Neglected Egyptian Zoo Animals Reduced To Eating One Another

| by Michael Doherty
An olive baboon.An olive baboon.

A photo of a baboon at the Zagazig zoo in Egypt that reportedly had its feet eaten by its fellow zoo animals has gone viral, sparking outrage on Egyptian social media.

According to Cairo Post, Miss Assnaa, the user who posted the photo on Facebook, said, “Due to extreme hunger, some animals starved to death, and others have eaten each other."

An eyewitness at the zoo said that the group of baboons turned on the cage mate, alleging that the zoo employees refused to feed the animals until visitors gave them money. The eyewitness also said there was no medical care or cleaning for the animals.

Zoo director Ayman Lotfi denied the claims, saying the baboon was separated because he injured himself after he flew into a rage when his pregnant mate abandoned him. Lotfi said the zoo's intention was to protect the baby baboon.

Egyptian zoos have become notorious for neglect and poor conditions, with the Giza zoo being one of the most well known cases. NewEurope reports that in 2013, a giraffe committed suicide because of mental issues, while three black bears died in what workers at the zoo called a "bear riot."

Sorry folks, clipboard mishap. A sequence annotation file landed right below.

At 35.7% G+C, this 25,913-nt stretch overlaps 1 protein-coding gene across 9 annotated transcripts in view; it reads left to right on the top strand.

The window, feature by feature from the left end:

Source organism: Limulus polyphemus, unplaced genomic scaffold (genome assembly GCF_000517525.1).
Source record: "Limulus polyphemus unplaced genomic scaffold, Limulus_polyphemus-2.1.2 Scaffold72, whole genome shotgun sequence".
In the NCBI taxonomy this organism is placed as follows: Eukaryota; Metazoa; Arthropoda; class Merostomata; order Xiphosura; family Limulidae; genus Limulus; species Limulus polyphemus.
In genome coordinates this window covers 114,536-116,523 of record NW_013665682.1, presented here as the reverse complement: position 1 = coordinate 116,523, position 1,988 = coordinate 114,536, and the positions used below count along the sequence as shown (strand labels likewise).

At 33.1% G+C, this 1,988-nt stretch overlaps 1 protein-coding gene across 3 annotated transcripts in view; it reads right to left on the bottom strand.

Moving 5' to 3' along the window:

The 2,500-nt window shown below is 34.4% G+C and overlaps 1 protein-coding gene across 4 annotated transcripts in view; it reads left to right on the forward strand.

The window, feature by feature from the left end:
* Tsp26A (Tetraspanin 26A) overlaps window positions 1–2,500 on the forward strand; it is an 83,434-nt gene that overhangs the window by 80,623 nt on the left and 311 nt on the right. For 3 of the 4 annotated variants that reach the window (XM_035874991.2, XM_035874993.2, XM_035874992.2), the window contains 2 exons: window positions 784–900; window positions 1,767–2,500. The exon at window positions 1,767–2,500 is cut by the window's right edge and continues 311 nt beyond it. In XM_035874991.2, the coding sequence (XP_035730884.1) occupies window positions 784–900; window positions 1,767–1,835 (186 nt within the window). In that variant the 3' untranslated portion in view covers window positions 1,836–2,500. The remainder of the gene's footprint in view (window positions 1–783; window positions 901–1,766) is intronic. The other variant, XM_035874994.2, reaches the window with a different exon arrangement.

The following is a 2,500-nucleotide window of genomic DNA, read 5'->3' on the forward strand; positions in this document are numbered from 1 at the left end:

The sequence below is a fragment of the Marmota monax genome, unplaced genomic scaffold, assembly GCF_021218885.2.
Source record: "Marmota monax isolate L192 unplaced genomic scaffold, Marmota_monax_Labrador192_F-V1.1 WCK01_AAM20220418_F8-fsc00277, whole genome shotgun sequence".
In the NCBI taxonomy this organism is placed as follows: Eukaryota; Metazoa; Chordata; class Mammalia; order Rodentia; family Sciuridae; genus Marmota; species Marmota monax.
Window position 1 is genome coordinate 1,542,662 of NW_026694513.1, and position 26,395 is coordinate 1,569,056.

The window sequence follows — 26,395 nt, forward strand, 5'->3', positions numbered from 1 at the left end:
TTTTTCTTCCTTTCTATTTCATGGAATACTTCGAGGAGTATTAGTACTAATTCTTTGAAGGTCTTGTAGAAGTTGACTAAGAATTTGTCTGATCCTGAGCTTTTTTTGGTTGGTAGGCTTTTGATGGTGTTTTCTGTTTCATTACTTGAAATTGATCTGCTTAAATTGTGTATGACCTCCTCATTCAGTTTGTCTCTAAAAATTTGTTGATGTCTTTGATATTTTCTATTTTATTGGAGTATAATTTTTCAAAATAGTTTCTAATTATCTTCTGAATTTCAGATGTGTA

Once one of the world's premier zoos, the Giza zoo lost its certification from the World Association of Zoos And Aquariums in 2004, although Egypt's agricultural ministry announced this year that there are plans in place to meet WAZA's standards and regain certification.

In February 2015, the blog Egyptian Streets reported on Giza zoo employees abusing animals, such as an African elephant who was hit repeatedly with a metal rod until it posed with zoo visitors who gave an employee money.

The blog also said animals' cages were cramped and filled with trash, including a monkey pit that was filled with cans, wrappers and used diapers.

Egyptian Streets attempted to interview the zoo's director, but was told by the zoo's administration that it could not do so without completing multiple bureaucratic steps, including sending an application to the agriculture ministry.

Source: Cairo Post, NewEurope, Egyptian Streets / Photo credit: Wikimedia Commons

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